What brands need to learn about content creation

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By Steve Ackerman, Managing Director at Somethin’ Else and judge at the World Media Awards                                                                                                                                              As a judge for the World Media Awards, I’ve been thinking a lot about how we create and consume content. Life was easy in the old days. A few TV channels, a small number of radio stations and a selection of newspapers meant that the battle for the attention of viewers, listeners and readers could be understood in simple terms.

Then came the Internet, and with it, the rise of content. Brands discovered the old rules of advertising no longer applied.

Setting down a media plan used to be straightforward, as was finding an ad agency, but in a world of multiple platforms and devices that are on 24-7, creating a beautiful TV spot or billboard poster isn’t enough.

Content has become the marketing buzzword, but brands are still struggling to understand what content to create, where to put it and how to get audiences to engage with it.

The landscape is complicated by the fact that marketers are fighting against the behemoths of content in the battle for eyes and ears.

I’m talking about the companies who’ve been creating content for decades and understand how to connect with and entertain an audience and keep them coming back.

Broadcasters and publishers are the masters of the content universe; what companies such as The BBC, MBC, The Economist or Star TV have always understood is how to create products that people come back to day after day or week after week.

The right content strategy

They know how to create a habit in an audience and, through the power of that habit, build an ongoing relationship for their brands.

In the marketing world, the approach has often been the opposite. It tends to be about creating a campaign that gains a lot of attention in a short space of time to build brand recognition and then repeat it every now and then to remind consumers of the brand.

That might explain why, for many marketers, there is a struggle to understand content and to identify the right agencies and partners to create it with.

Ad agencies are brilliant at creating 30 second spots or beautiful posters that communicate a marketing message succinctly and quickly. Developing ongoing content that repeats week after week is a different skill and creative approach.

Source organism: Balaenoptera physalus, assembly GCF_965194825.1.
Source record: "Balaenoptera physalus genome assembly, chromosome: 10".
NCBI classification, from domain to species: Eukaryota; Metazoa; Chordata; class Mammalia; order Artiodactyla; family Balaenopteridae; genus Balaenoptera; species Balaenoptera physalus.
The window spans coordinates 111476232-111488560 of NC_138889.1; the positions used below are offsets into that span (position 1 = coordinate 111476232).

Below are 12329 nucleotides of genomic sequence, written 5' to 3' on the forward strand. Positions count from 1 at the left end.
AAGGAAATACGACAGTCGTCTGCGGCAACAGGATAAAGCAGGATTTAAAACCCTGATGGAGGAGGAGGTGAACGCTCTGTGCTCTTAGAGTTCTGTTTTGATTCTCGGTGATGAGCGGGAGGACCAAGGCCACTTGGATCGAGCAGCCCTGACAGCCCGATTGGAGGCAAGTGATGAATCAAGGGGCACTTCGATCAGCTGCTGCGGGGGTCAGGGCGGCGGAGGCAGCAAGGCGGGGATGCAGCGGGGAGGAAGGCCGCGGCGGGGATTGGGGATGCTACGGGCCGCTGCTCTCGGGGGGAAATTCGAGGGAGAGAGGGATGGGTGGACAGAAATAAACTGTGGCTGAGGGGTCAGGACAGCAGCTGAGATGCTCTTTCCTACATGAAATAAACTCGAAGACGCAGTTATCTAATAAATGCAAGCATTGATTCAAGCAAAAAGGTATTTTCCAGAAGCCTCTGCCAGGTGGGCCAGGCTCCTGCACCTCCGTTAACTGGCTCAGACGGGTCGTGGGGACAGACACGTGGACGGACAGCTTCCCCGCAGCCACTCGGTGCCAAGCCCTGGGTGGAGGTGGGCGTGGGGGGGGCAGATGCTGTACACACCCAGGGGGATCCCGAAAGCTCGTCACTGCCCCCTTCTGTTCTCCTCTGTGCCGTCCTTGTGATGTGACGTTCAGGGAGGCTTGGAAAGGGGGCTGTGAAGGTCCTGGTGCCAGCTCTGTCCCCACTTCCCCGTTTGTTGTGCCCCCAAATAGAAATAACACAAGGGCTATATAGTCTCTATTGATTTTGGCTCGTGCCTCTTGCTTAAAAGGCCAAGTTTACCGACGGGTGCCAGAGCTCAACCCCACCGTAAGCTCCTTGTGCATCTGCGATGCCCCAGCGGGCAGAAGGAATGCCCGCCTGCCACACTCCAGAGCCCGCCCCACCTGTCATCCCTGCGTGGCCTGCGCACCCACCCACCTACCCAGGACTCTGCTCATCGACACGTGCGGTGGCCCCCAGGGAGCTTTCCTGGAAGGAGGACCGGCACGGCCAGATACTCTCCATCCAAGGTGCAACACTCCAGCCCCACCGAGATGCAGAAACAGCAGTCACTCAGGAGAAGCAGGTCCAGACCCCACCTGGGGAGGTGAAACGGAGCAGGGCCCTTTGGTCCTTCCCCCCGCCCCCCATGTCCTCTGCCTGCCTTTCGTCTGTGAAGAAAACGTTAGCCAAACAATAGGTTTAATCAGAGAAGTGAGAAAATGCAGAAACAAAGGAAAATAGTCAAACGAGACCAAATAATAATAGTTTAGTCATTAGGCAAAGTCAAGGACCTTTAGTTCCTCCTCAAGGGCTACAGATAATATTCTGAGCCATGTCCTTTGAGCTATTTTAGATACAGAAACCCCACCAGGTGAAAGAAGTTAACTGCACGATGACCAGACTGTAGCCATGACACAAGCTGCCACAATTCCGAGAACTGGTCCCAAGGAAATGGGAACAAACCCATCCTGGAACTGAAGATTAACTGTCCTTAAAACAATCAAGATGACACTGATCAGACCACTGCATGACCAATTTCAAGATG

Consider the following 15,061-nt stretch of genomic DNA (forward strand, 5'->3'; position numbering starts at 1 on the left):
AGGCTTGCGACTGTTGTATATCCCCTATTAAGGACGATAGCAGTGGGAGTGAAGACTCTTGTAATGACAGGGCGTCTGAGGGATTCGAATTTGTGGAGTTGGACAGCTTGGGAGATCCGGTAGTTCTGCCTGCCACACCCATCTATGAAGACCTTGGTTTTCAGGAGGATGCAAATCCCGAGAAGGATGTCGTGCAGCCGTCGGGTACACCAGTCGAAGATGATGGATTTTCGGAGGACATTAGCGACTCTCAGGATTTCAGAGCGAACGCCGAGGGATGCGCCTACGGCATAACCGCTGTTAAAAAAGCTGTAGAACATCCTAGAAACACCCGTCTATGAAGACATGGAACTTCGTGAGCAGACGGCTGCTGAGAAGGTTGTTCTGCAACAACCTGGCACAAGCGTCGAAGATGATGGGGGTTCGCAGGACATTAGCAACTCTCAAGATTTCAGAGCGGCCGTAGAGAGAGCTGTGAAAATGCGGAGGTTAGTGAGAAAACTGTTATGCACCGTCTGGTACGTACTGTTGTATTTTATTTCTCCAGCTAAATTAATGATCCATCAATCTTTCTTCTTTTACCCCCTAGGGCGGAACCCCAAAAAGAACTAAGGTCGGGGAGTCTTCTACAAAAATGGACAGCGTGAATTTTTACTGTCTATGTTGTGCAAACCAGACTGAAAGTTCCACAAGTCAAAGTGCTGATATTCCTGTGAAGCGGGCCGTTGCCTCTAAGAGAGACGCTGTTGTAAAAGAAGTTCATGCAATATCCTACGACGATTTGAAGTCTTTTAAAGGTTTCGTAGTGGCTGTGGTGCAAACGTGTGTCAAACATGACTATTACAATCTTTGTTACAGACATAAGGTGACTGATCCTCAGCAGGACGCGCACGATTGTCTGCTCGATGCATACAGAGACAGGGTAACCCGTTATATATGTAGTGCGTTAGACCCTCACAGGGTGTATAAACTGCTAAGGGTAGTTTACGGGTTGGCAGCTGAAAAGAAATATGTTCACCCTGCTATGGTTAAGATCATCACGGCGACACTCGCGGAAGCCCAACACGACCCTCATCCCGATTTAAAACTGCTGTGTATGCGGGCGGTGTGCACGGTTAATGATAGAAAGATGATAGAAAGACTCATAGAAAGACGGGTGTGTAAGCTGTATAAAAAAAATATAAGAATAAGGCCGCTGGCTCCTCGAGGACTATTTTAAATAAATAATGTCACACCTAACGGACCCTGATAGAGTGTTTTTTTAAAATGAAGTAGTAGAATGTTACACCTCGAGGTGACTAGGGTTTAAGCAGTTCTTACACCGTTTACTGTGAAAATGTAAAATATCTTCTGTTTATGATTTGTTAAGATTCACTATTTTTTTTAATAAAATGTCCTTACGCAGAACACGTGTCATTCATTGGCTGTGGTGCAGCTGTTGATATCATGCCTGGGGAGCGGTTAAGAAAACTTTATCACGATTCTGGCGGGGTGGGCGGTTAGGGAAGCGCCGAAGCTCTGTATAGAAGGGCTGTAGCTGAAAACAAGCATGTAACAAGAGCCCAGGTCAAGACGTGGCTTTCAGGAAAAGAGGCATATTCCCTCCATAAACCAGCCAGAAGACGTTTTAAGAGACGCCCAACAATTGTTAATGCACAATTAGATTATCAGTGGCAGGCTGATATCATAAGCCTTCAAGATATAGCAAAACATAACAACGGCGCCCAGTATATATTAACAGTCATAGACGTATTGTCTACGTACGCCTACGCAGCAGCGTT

It’s a mindset that few ad agencies have (even though they all have a ‘content team’). Part of the problem is that they’ve failed to learn from the real experts of content – the broadcasters, publishers and production companies.

Developing a habit with an audience is something that is still evolving (look at how Netflix’s ‘binge’ approach has changed the game) but is at the heart of successful content.

Understanding the rules of engagement

Ongoing, repeatable online video series, podcasts, social media entertainment or TV shows are designed to keep the audience coming back for more, whether that is daily or, in some cases, even hourly.

Think about the radio show you tune into every day, or the last TV or podcast series you downloaded, or the website you visit every morning. Those content creators have placed themselves at the heart of your content habit. The challenge is for brands to do the same.

In fact, brands have the potential to be masters of content. The marketing budget of Pepsi far outstrips the programme commissioning budget of most TV networks. So the resource is there; now the mindset needs to follow – the mindset that aims to place the brand within a consumer’s daily content habit.

That means learning from the experts in the information and entertainment arena and using the agencies and production companies who are already excelling in these spaces – companies who do not necessarily usually feature in the advertising sector.

For audiences, there need be no distinction whether great sports-related content comes from Nike or BeIN – the challenge for the Nikes of this world is that the measure of success needs to be not how many people have downloaded their latest video, but how many will download the next one, and the one after that.

Only when brands finally succeed at repeatable, returning content can they truly say that they’ve learnt from the masters and understood the rules of engagement.

I hope that in this year’s World Media Awards we start to see more entries from brands who have recognised the value of this approach – they are likely to be few and far between but will be gaining real competitive advantage by doing so.


The views expressed by the author are his own and do not necessarily represent those of Gulf Marketing Review.